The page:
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A once prominent black civil rights leader in Washington state who was later exposed as white is facing charges of welfare fraud.

While the income was not reported to the Department of Social and Health Services, she did offer up a "change of circumstance" report for a one-time gig worth $20,000.

If convicted, she faces as many as 15 years in prison.

Just another reason she's one of those celebs we just wish we'd never heard of... As the investigation continued, her bank statements showed over $83,000 had been deposited into her account between August 2015 and August 2017.

Rachel Dolezal is facing charges related to alleged welfare fraud.

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The middle school students were evacuated to Noblesville High School, which has been locked down because of a new threat. Shots were reported at the school about 9:20 a.m., said Jackie Chatterton, the receptionist for Noblesville Schools.

Dolezal, whose legal name was changed to Nkechi A. Diallo in 2016, is accused of receiving $8,747 in illegal food assistance, and $100 in illegal childcare assistance, totaling $8,847. Dolezal voluntarily met with the office last month for an interview but stated she previously disclosed all her income and didn't know about these "discrepancies".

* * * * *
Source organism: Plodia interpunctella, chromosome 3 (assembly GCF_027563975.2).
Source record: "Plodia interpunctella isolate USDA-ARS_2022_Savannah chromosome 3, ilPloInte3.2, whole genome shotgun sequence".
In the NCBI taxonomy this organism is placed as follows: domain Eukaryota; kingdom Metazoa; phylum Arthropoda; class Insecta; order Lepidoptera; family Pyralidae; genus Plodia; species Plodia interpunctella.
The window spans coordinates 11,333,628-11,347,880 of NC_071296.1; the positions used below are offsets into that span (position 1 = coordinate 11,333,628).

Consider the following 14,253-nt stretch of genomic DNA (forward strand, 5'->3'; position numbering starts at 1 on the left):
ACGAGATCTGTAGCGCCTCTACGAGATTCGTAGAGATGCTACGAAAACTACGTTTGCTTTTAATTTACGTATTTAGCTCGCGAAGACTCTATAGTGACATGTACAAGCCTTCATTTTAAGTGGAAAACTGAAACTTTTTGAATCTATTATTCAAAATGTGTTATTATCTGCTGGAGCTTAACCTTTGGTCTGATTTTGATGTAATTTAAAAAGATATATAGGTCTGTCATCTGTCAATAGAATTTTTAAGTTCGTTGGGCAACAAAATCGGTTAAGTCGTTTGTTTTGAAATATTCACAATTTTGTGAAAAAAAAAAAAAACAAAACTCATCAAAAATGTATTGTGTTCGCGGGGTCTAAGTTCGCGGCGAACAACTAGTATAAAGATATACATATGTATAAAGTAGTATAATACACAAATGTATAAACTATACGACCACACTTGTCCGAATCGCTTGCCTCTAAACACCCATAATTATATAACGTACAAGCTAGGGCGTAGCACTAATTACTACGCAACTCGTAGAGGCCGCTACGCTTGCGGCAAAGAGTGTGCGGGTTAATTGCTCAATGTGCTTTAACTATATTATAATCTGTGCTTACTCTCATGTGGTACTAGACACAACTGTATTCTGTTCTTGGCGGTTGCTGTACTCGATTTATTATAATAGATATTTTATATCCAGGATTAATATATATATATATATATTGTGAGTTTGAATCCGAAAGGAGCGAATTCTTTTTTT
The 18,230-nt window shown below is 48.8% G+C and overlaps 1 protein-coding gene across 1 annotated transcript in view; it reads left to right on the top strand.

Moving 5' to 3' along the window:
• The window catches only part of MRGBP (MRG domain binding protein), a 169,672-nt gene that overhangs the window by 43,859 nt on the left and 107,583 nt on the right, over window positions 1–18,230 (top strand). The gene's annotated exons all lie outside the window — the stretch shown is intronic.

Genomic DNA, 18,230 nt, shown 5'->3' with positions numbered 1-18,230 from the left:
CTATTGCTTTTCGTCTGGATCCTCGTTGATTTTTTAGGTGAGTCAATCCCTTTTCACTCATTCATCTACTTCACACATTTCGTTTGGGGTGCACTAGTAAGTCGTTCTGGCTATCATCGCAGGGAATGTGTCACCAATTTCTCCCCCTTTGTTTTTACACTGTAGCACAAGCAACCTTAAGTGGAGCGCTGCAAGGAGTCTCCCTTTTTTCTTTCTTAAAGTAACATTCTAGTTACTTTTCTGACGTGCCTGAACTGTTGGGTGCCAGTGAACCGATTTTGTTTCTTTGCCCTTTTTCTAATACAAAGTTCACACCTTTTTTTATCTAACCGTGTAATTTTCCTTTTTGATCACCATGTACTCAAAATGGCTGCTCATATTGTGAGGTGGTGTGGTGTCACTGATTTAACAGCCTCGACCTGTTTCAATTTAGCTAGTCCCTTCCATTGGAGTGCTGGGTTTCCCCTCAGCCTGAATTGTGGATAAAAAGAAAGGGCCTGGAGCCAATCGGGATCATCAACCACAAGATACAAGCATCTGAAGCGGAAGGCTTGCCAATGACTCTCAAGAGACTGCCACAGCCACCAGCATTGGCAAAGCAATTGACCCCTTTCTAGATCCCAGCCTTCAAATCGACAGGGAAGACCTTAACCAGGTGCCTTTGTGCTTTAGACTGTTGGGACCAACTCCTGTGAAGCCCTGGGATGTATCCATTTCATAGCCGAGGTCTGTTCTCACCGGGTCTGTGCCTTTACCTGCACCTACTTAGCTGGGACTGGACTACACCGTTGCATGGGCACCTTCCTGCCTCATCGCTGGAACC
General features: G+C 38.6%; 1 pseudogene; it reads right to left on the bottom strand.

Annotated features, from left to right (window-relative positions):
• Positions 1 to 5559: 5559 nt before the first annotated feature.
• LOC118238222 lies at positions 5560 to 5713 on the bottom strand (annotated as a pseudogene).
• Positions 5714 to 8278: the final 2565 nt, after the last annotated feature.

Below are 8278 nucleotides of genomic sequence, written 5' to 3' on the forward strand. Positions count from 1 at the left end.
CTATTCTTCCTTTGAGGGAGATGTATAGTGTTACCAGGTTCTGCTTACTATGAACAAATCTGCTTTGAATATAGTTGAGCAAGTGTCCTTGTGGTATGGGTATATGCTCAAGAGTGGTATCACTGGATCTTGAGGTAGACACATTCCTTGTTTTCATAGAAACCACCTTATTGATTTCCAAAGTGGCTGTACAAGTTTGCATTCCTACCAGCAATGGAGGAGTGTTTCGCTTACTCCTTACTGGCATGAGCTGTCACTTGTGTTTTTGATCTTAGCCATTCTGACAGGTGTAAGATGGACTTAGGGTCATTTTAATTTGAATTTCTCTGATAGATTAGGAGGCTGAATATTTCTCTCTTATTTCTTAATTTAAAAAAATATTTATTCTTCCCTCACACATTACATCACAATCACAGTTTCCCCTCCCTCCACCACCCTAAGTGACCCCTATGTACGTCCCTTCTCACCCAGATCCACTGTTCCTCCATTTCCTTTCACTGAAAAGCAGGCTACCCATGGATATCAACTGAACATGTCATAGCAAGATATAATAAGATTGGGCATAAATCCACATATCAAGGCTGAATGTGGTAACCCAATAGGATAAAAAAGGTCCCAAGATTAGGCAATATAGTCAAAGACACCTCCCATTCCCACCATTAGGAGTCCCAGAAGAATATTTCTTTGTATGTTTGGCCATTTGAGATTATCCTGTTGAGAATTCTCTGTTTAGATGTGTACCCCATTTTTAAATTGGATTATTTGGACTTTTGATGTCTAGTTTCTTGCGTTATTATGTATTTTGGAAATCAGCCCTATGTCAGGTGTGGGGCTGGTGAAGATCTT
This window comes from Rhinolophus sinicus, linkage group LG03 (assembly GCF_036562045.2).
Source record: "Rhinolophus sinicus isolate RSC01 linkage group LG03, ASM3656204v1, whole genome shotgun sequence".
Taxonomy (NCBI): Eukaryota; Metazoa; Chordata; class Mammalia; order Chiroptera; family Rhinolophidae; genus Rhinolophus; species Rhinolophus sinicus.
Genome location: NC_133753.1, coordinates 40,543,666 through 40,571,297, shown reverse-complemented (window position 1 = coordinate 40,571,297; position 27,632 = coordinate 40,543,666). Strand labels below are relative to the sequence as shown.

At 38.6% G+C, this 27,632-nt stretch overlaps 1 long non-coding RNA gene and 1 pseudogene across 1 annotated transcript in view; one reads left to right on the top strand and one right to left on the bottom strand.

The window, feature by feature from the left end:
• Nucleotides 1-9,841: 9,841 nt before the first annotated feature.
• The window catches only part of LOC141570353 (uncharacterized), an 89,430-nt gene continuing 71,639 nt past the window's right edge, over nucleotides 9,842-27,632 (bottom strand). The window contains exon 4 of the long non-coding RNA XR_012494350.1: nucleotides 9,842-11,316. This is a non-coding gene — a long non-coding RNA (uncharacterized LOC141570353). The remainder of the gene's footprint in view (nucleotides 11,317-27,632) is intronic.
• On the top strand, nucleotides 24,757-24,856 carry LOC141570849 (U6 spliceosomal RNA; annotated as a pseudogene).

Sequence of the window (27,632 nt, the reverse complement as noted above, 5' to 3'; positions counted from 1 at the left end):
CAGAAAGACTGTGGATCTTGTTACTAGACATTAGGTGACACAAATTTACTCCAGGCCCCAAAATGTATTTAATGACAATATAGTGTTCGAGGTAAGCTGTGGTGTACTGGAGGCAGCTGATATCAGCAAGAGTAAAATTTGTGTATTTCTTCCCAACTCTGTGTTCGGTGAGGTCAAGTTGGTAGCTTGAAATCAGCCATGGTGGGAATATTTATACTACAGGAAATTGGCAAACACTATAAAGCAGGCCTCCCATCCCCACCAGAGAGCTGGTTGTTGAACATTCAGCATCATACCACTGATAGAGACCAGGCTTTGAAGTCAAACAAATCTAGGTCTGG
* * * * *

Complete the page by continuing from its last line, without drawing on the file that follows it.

KXLY reports that investigators found that Diallo had been issued a business license under multiple trade names, and that she was promoting the sale of her book, "In Full Color", along with the sale of her art, soaps, and handmade dolls.

Rachel Dolezal lost her job as president of a local NAACP chapter.

She was the recent subject of a Netflix documentary, The Rachel Divide, which premiered on April 27.

She said in 2017 that while she might be "Caucasian biologically" she nevertheless "had an authentic black identity". In addition, the Department requests Nkechi Diallo be disqualified from receiving Food Assistance for at least a 12 month period for breaking a Food Assistance rule on objective. Her story received global attention, stirring a debate about racial identity and fabrication, and cost her her job as an instructor in the Africana Studies program at Eastern Washington University and her position with the N.A.A.C.P.